LINGUIST List 16.466
Tue Feb 15 2005
Calls: Lang Documentation/Ontology/USA
Editor for this issue: Naomi Fox <foxlinguistlist.org>
As a matter of policy, LINGUIST discourages the use of abbreviations or acronyms in conference announcements unless they are explained in the text. To post to LINGUIST, use our convenient web form at http://linguistlist.org/LL/posttolinguist.html.
E-MELD 2005: Linguistic Ontologies and Data Categories in Morphosyntactic Annotation
Message 1: E-MELD 2005: Linguistic Ontologies and Data Categories in Morphosyntactic Annotation
From: Helen Aristar-Dry <hdrylinguistlist.org>
Subject: E-MELD 2005: Linguistic Ontologies and Data Categories in Morphosyntactic Annotation
Full Title: E-MELD 2005: Linguistic Ontologies and Data Categories in
Date: 01-Jul-2005 - 03-Jul-2005
Location: Cambridge, Massachusetts, United States of America
Contact Person: Naomi Fox < foxlinguistlist.org>
Meeting Email: emeldlinguistlist.org
Web Site: http://emeld.org/workshop/2005/
*Please note the venue and date change.*
Linguistic Field(s): Discipline of Linguistics; Language Description; Morphology
Call Deadline: 28-Mar-2005
E-MELD Workshop on Digital Language Documentation: Linguistic Ontologies and
Data Categories in Morphosyntactic Annotation
The 2005 E-MELD (Electronic Metastructure for Endangered Languages Data)
workshop on digital language documentation, sponsored by the National Science
Foundation, is entitled 'Linguistic Ontologies and Data Categories in
Morphosyntactic Annotation.' The goal of the workshop is to invite community
participation in the development of GOLD, the General Ontology for Linguistic
Description developed by the E-MELD team at U. of Arizona (see detailed
description in the Call for Papers). However we welcome participation by all
linguists interested in morphosyntactic annotation and/or the use of ontologies
in linguistic description.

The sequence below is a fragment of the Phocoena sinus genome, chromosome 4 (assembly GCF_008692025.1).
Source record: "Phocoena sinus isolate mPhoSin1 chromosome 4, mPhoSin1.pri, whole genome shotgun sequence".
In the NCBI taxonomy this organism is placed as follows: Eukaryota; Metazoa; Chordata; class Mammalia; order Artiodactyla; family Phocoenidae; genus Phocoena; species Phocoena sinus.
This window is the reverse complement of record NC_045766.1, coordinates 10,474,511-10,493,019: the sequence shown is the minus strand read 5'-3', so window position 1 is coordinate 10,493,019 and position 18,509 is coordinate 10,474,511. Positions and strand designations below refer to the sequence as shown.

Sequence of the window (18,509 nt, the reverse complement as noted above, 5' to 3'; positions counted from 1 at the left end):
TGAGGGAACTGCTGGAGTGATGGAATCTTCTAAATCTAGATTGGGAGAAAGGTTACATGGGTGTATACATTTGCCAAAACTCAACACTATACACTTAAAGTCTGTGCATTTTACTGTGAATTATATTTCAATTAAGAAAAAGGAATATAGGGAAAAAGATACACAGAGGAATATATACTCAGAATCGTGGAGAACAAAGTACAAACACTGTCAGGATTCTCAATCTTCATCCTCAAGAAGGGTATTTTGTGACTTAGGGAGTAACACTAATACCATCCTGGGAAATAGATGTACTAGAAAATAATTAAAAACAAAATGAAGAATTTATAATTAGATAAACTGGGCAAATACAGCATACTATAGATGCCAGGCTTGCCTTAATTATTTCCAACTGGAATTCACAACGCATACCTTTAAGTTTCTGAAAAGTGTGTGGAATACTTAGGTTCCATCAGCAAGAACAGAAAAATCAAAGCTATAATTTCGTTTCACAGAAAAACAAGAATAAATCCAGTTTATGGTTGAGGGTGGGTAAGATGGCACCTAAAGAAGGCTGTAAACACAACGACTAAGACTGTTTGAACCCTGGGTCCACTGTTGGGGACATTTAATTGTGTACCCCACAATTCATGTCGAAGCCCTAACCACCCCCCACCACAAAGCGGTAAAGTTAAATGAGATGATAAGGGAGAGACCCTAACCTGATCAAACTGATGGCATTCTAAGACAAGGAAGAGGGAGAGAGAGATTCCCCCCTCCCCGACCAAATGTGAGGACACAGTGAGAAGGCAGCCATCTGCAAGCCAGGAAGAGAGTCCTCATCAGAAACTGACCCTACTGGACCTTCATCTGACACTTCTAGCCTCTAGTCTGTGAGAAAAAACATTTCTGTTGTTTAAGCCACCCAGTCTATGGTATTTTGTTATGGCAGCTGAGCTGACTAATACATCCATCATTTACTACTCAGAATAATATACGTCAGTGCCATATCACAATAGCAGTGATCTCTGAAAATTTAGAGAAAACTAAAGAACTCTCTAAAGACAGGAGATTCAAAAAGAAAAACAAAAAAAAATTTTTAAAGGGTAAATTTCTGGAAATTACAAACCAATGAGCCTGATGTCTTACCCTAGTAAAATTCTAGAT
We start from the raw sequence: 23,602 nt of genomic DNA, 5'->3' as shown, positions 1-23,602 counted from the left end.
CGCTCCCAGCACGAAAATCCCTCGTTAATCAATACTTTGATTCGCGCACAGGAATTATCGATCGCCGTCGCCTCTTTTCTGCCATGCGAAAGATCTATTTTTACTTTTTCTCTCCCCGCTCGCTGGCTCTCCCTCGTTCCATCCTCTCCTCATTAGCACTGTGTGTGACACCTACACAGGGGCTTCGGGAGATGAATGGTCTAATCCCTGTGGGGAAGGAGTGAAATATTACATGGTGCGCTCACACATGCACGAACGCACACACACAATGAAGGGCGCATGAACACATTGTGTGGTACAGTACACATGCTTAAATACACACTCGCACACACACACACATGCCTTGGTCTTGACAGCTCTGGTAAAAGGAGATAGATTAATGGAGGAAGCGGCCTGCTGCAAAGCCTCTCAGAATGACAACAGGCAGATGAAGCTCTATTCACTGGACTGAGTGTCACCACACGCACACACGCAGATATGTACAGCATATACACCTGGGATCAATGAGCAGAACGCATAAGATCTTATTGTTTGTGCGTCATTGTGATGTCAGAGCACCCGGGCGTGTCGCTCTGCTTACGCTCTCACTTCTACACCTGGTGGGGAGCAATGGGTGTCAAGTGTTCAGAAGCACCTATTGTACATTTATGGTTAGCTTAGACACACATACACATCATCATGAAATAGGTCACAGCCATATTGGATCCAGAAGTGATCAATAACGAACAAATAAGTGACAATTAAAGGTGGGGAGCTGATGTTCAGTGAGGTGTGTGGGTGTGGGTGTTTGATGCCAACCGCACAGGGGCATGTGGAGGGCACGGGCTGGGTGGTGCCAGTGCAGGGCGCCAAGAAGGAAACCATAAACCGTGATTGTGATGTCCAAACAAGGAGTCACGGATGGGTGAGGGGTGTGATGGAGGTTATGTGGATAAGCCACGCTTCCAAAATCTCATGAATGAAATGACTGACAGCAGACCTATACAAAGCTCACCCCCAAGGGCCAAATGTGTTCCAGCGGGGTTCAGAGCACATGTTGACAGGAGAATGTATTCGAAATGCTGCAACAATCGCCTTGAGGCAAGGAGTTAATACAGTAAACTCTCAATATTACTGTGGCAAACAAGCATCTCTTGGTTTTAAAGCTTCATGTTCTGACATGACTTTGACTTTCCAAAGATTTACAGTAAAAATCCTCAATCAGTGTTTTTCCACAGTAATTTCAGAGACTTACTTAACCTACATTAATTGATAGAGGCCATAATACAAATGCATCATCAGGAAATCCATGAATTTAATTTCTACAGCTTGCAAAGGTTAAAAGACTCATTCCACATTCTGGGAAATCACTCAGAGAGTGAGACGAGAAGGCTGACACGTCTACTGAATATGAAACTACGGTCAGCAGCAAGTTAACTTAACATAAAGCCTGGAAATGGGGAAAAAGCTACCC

AMPLIFIED MEETING DESCRIPTION
This workshop will debut our vision for the ''GOLD Community'', an international
partnership of institutions and individuals who will build a global
infrastructure to make our combined knowledge of the world's languages fully
accessible and interoperable. It is based on the model used for the creation of
OLAC, the Open Language Archive Community, and is intended to extend OLAC's
scope of interoperability from metadata to data, i.e. the actual content of the
linguistic resources discoverable through metadata. The core element of this
infrastructure is GOLD, the General Ontology for Linguistic Description, which
has been under development for three years by a team of E-MELD researchers who
were initially based at the University of Arizona. In addition, standards will
be required for linking language resources to GOLD and for making extensions to
GOLD that reflect the consensus of specific ''communities of practice'', from a
single researcher working on a single language to a network of researchers doing
large-scale comparative or typological work. Finally, tools and services will
be needed that are based on those standards to enable researchers to create
those links and extensions, and to execute queries and searches over the
resources made interoperable through their connection to GOLD.
To date, most of the work on GOLD has been on its overall design, and on the
characterization of the features used in morphosyntactic annotation, and has
been carried out without review by linguists working outside of the E-MELD